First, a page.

Best-selling Canadian children’s book author Ashley Spires is lending her support to this month’s MS Read-a-Thon to support people living with multiple sclerosis.
Author Spires inspired to support MS Read-a-Thon
By Don Fennell
Published 12:27 PST, Fri February 19, 2021
Like the old adage “If at first you don’t succeed, try, try again,” The Most Magnificent Thing centers around the idea of perseverance. And if ever there was a time that is needed it is now—in the midst of the global COVID-19 pandemic.
The story of a little girl and her best friend’s (her dog) quest to build the most magnificent thing, the much-loved children’s book encourages children not to give up on their dreams.
The book is the creative genius of award-winning author and illustrator Ashley Spires, who says it is probably her most personal work to date.
“What human being doesn’t have that struggle, when the thing in your mind doesn’t match what you are trying to do physically?” she asks. “It really applies to any challenge you face in your life. I think that’s why (the book has been so widely embraced).”
Spires, who has deep roots in Richmond, is also lending her voice to this month’s MS Read-a-Thon in support of people living with multiple sclerosis.
“I have a huge personal attachment,” she explains. “One of my best buddies (award-winning writer and film maker Jason DaSilva) going through high school and college, as well as Emily Carr (University of Art + Design), was diagnosed when he was just 26. I watched as his body began to betray him, but he (remains) a extraordinary human being.”
DaSilva has gone on to win Emmy Awards for documenting his fight against MS, so Spires says it was a “no-brainer” when she was approached to participate in this campaign.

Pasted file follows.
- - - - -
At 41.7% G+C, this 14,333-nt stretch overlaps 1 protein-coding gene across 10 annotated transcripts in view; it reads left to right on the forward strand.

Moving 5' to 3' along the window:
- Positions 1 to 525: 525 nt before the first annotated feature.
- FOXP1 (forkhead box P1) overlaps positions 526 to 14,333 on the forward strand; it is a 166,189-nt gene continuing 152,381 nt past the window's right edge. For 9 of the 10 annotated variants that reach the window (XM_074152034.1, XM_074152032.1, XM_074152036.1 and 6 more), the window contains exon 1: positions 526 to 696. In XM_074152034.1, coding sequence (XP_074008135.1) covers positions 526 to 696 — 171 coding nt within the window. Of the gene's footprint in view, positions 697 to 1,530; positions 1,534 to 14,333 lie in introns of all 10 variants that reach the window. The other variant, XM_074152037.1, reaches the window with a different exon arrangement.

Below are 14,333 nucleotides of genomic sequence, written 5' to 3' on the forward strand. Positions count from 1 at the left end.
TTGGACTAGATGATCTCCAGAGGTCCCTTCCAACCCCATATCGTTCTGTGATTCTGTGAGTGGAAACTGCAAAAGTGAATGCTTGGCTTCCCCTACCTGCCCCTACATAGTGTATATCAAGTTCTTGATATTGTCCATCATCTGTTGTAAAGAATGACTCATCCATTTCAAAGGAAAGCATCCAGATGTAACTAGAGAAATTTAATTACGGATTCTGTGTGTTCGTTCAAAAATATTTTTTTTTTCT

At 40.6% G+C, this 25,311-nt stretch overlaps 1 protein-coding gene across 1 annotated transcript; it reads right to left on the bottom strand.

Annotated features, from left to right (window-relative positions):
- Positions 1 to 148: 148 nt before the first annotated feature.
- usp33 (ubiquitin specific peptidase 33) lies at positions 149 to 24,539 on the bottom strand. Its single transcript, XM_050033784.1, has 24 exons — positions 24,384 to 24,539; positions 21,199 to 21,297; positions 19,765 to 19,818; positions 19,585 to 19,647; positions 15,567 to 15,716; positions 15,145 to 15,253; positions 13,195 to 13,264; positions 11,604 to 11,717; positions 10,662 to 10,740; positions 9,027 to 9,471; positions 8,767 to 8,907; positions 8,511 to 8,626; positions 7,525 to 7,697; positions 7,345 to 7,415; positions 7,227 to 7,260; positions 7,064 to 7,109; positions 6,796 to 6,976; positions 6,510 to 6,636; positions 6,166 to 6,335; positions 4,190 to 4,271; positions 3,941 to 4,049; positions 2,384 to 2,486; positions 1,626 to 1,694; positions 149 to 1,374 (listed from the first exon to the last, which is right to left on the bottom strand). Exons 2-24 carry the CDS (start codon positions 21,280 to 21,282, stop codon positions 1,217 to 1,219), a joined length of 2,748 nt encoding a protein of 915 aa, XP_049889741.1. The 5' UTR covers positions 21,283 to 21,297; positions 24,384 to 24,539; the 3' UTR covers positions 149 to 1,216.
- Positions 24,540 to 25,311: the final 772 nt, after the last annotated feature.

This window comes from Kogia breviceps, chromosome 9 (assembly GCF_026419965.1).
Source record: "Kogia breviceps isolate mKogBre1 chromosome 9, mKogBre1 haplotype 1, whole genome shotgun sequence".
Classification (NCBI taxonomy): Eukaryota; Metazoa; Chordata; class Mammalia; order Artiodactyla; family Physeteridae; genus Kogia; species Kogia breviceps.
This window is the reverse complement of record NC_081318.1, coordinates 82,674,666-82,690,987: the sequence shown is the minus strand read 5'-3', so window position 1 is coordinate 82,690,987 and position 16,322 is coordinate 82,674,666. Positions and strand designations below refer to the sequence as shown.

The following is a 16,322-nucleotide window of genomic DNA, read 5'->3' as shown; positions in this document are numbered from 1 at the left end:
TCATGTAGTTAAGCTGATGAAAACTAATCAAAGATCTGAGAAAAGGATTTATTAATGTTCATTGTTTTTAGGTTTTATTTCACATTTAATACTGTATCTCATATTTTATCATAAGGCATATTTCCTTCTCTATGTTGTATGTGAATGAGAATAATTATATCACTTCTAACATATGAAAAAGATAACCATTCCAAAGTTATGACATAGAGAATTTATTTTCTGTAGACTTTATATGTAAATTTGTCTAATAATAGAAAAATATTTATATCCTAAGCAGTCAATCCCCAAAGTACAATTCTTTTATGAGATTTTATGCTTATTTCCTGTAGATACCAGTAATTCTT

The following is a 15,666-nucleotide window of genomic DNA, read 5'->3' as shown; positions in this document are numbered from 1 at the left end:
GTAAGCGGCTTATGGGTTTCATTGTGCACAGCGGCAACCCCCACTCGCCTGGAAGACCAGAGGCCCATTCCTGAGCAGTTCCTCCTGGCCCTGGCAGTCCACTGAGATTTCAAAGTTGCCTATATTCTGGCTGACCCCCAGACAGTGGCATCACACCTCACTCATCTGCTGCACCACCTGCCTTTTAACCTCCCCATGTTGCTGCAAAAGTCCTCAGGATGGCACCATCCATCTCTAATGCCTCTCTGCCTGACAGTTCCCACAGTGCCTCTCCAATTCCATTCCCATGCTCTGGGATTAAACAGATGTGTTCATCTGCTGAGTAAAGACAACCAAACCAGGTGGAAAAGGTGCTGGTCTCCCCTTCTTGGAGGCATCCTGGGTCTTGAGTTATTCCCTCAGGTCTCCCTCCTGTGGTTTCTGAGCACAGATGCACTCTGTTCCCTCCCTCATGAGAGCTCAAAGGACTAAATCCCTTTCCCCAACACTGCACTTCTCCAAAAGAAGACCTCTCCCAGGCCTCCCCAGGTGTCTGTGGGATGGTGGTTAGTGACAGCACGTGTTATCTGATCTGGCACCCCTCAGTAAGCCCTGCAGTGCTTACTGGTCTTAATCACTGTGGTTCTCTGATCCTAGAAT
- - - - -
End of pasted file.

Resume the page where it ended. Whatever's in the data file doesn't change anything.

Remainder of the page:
Additionally, Spires says getting kids to read more—while growing their knowledge and understanding of MS—can only be beneficial.
“This is a disease not enough people know about, and that affects more and more individuals,” she says. “Admittedly, I knew very little before Jason was diagnosed. I knew about ALS because my family was hit with that as well. The similarity between the two is that is steals their body from them. And is there anything more horrific than that?”
Canada has one of the highest rates of multiple sclerosis in the world. On average, 12 Canadians are diagnosed every day. MS is a chronic autoimmune disease of the central nervous system (brain, spinal cord). It is considered an episodic disease meaning that the severity and duration of illness and disability can vary and are often followed by periods of wellness. Most people are diagnosed with MS between the ages of 20 and 49 and the unpredictable effects of the disease will last for the rest of their lives. The MS Society provides information, support and advocacy to people affected by MS, and funds research to find the cause and cure for the disease, bringing us closer to a world free of MS. Please visit mssociety.ca or call 1-800-268-7582 for more information, to get involved, or to support Canadians affected by MS by making a donation.
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